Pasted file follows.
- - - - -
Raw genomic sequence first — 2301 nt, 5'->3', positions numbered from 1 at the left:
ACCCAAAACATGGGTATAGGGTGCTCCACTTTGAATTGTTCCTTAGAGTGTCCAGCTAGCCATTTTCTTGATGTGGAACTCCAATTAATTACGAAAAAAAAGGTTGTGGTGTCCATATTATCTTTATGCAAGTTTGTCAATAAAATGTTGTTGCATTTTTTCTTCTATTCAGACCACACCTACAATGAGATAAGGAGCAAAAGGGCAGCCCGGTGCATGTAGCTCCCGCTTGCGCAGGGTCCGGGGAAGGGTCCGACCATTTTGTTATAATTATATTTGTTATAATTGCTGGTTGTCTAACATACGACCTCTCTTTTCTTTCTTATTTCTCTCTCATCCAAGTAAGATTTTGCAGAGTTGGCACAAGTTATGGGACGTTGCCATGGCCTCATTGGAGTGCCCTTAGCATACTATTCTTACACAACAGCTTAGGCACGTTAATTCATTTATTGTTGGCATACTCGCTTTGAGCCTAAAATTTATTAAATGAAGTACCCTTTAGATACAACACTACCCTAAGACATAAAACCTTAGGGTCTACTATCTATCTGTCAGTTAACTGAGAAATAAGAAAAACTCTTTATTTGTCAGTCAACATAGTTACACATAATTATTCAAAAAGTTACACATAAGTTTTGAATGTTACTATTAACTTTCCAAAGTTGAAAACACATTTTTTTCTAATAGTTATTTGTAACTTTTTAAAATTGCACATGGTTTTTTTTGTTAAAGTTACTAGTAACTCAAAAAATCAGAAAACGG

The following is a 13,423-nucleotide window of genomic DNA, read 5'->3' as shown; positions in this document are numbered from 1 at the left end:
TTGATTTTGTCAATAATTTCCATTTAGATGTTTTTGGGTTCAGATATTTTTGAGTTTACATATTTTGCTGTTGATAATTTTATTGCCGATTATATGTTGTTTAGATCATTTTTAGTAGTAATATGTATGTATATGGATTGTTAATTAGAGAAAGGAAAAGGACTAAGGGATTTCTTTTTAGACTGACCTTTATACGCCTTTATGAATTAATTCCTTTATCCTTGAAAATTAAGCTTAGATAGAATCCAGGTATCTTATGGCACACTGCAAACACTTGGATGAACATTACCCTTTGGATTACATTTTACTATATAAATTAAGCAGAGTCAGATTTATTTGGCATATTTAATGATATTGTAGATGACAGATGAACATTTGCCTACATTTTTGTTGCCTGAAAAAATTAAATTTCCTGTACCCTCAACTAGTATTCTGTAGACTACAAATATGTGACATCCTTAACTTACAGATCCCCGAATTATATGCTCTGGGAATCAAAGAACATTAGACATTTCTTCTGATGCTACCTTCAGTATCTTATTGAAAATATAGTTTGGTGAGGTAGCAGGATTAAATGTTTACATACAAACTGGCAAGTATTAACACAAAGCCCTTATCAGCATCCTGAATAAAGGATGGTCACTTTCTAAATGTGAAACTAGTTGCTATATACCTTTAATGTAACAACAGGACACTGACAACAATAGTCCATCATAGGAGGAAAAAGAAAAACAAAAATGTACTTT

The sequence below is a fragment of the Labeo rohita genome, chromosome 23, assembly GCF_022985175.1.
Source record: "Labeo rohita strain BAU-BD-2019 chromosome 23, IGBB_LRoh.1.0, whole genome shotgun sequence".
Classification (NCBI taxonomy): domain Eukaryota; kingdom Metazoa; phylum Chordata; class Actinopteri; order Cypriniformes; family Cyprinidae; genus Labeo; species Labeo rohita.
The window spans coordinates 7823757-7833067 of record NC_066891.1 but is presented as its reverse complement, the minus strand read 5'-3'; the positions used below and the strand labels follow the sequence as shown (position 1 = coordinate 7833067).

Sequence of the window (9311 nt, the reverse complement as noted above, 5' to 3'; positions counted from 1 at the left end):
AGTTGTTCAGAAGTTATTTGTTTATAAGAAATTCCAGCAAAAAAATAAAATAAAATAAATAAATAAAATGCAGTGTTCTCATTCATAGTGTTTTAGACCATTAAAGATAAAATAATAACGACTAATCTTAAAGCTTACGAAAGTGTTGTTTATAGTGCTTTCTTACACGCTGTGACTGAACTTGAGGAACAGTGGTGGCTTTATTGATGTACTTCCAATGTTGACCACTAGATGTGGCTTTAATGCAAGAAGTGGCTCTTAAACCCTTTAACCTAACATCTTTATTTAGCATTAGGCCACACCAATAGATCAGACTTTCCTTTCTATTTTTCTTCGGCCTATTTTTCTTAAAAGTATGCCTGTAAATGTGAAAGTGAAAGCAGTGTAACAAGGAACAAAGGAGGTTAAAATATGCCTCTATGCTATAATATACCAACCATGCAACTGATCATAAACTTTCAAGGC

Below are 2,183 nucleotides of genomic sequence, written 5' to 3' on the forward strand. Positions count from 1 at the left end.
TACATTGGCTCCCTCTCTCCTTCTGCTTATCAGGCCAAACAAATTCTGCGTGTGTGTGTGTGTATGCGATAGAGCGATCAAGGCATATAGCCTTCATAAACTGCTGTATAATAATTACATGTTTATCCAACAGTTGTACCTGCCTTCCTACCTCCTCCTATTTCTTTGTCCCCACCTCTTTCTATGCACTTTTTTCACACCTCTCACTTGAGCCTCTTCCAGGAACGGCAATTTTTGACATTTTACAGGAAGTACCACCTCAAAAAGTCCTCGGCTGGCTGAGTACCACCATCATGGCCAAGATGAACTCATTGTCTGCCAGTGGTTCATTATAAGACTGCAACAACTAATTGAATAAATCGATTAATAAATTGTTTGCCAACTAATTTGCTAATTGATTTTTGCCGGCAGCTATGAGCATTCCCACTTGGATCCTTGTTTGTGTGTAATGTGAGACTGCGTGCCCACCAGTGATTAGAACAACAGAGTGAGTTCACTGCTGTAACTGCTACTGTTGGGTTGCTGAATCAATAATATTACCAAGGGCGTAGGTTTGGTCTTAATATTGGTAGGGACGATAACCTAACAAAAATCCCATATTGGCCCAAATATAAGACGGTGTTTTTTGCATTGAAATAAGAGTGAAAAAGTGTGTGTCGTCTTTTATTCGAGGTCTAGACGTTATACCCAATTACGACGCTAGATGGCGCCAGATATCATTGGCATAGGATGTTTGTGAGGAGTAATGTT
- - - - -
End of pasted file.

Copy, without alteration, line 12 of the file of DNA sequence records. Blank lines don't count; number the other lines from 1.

TACATTGGCTCCCTCTCTCCTTCTGCTTATCAGGCCAAACAAATTCTGCGTGTGTGTGTGTGTATGCGATAGAGCGATCAAGGCATATAGCCTTCATAAACTGCTGTATAATAATTACATGTTTATCCAACAGTTGTACCTGCCTTCCTACCTCCTCCTATTTCTTTGTCCCCACCTCTTTCTATGCACTTTTTTCACACCTCTCACTTGAGCCTCTTCCAGGAACGGCAATTTTTGACATTTTACAGGAAGTACCACCTCAAAAAGTCCTCGGCTGGCTGAGTACCACCATCATGGCCAAGATGAACTCATTGTCTGCCAGTGGTTCATTATAAGACTGCAACAACTAATTGAATAAATCGATTAATAAATTGTTTGCCAACTAATTTGCTAATTGATTTTTGCCGGCAGCTATGAGCATTCCCACTTGGATCCTTGTTTGTGTGTAATGTGAGACTGCGTGCCCACCAGTGATTAGAACAACAGAGTGAGTTCACTGCTGTAACTGCTACTGTTGGGTTGCTGAATCAATAATATTACCAAGGGCGTAGGTTTGGTCTTAATATTGGTAGGGACGATAACCTAACAAAAATCCCATATTGGCCCAAATATAAGACGGTGTTTTTTGCATTGAAATAAGAGTGAAAAAGTGTGTGTCGTCTTTTATTCGAGGTCTAGACGTTATACCCAATTACGACGCTAGATGGCGCCAGATATCATTGGCATAGGATGTTTGTGAGGAGTAATGTT